Oct 18 2015

Piedmont Pensions Costs Will Be Higher If CalPERS Lowers Assumed Investment Returns

Contributions to CalPERS by Piedmont and other communities would have to increase if assumed return on investments is lowered.

Unexpected increases in costs to Piedmont for CalPERS pensions are not new. In 2013 Piedmont’s Budget Advisory & Financial Planning Committee (BAFPC) recommended that the City exit from the CalPERS Side Fund of the City’s pension obligations by refinancing it. The refinancing of the obligation was approved.

The 2004 Piedmont City Council ballot argument for Municipal Tax Measure S stated, “More than half of Piedmont’s increased pension costs are caused by past investment losses by the State pension fund.  Piedmont’s annual pension contribution will increase by $600,000 even without any pension plan changes.”

CalPERS Board Meeting this week

The California Public Employees’ Retirement System (CalPERS) Board will be meeting October 19-21. In May the staff proposed to the Board that its investment return goal be lowered from 7.5 percent annually to as low as 6.5 percent by increments of 0.05 percent to 0.25 over years or decades.  In 2011 the goal was lowered from 7.75 percent annually to the present rate of 7.5 percent. CalPERS tried to lower its risk of big investment downturns last year by pulling out its entire $4 billion investment in 24 hedge funds and a half-dozen hedge funds of funds. With more than $302 billion, CalPERS is the largest pension fund in the United States despite its CalPERS loss of about 25% of assets in 2008- 2009.

According to CalPERS’ Chief Financial Officer Cheryl Eason:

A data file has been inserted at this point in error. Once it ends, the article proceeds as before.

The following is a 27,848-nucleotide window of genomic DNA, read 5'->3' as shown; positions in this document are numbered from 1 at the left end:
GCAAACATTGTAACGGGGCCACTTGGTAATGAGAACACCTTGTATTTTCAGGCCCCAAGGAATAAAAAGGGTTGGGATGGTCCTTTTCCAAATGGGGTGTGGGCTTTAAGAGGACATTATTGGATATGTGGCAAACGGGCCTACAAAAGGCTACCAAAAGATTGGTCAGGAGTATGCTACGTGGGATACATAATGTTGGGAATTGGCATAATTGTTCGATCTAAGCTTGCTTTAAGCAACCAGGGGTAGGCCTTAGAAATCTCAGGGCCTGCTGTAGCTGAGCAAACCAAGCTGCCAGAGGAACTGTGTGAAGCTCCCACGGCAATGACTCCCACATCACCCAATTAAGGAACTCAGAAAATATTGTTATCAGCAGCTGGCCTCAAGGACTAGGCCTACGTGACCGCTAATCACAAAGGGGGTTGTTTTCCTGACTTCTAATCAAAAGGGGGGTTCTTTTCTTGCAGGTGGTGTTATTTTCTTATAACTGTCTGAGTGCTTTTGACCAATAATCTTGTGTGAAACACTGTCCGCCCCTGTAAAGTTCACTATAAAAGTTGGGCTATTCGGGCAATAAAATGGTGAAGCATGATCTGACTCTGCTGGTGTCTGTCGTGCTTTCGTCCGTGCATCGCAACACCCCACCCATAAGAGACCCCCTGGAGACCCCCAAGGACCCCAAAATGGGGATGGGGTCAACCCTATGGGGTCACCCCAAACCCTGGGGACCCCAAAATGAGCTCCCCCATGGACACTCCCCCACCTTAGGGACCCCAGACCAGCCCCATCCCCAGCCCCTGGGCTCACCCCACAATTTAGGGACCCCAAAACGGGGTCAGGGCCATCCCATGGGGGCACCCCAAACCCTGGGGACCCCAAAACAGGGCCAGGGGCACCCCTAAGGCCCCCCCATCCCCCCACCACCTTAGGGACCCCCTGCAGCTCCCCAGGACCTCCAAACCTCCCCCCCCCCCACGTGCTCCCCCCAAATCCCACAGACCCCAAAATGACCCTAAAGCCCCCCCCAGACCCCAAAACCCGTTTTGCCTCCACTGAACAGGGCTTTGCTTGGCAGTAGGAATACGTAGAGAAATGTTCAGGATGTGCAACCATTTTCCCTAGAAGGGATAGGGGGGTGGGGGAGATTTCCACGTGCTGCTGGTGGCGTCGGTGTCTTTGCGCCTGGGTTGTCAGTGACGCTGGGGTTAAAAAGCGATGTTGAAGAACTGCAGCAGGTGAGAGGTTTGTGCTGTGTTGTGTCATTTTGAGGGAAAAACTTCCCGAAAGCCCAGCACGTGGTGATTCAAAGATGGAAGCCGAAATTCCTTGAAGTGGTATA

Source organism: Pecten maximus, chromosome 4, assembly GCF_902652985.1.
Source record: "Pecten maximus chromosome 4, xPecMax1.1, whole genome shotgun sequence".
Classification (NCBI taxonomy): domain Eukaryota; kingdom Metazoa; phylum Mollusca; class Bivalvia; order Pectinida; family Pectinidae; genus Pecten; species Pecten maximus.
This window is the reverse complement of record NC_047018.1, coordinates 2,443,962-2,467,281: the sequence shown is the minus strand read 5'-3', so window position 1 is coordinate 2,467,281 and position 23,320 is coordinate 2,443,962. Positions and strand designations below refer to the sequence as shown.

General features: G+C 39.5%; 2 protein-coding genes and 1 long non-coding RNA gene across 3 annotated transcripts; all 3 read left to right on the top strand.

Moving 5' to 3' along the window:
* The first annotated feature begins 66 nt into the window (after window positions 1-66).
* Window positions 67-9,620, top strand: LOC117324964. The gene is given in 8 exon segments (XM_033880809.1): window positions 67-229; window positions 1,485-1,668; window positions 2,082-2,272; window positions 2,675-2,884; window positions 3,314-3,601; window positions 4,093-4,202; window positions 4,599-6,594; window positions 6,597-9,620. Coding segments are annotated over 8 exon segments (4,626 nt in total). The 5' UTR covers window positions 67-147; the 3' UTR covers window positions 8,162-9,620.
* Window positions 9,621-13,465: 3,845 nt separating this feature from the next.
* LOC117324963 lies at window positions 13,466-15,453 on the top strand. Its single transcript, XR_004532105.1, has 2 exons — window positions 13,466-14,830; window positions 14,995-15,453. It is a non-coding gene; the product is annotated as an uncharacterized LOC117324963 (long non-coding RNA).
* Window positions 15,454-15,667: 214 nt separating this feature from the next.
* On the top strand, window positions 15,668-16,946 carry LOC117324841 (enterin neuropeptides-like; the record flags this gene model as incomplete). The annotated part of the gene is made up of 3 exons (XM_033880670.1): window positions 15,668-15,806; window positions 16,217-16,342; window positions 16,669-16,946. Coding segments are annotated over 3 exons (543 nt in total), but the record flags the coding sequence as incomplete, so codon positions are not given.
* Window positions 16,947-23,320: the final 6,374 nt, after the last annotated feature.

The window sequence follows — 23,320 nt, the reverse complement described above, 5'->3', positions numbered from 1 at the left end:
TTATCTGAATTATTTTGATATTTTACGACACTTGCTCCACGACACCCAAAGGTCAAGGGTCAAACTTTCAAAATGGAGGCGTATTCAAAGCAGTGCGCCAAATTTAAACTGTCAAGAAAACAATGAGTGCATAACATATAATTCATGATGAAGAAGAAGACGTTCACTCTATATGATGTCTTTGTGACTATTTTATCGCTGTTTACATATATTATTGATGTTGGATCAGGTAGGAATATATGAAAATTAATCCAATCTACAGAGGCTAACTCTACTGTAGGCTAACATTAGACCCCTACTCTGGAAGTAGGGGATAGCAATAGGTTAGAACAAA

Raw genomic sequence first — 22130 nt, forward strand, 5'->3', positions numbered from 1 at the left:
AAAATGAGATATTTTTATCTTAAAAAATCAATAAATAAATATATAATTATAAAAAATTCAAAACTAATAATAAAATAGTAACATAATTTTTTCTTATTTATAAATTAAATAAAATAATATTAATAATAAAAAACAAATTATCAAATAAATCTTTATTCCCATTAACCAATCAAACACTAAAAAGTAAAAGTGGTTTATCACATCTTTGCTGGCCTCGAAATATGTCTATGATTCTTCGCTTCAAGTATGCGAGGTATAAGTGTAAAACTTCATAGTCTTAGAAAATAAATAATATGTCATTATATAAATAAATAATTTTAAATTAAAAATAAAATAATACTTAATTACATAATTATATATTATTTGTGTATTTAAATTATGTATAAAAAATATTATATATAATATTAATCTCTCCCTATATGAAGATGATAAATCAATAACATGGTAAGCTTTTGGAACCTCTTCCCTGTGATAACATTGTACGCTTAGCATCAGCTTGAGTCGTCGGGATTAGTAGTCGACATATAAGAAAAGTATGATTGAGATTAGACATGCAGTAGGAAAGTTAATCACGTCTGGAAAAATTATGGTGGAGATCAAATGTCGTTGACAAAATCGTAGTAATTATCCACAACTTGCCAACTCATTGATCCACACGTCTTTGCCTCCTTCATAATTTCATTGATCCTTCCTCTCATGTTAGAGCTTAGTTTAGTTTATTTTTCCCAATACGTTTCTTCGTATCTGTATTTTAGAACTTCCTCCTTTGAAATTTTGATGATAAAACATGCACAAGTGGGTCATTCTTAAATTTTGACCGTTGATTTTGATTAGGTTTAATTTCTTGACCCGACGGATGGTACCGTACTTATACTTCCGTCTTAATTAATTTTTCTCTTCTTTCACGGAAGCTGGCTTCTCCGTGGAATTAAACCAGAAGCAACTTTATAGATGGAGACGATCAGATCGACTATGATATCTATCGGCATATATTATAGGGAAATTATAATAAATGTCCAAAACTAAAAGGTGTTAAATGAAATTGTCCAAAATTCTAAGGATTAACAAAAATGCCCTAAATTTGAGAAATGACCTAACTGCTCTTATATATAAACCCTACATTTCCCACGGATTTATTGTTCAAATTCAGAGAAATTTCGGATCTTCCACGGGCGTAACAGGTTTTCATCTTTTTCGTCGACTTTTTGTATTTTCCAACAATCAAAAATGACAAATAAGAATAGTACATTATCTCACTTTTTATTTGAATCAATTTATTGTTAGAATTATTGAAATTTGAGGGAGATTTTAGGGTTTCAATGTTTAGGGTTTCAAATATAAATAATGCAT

“… lowering the rate of return would also enable officials to build a portfolio less vulnerable to market swings. The current 7.5% rate of return has a 12% volatility rate. Reducing the rate to 7%, as one scenario does, would translate to a 10% volatility rate. A 6.5% rate of return would equate to a volatility level of 8.5%, she said.”

(read the article from Pensions & Investments here)

The proposal is an acknowledgement that 8 percent returns are unlikely, given low inflation and interest rates. CalPERS reported returns of 2.4% for the fiscal year ended June 30.

“It’s also a reflection of the reality of investing in conventional investments,” Amy Resnick, editor of the trade publication Pensions & Investments said. “Assumptions of higher returns are just not realistic nowadays.”

Jeffrey MacLean, CEO of investment consulting firm Verus, Seattle, said CalPERS’ time frame for the portfolio volatility reductions is so long that significant investment losses could mute its effectiveness.

As target investment returns decrease, contributions from employees and their employers will be required to fund CalPERS pensions.

Previous PCA articles on CalPERS:

Stanford Institute on CalPERS

Problems for CalPERS leaders

Piedmont Pension Costs Rising

Piedmont 2004 Municipal Tax Ballot Measure S


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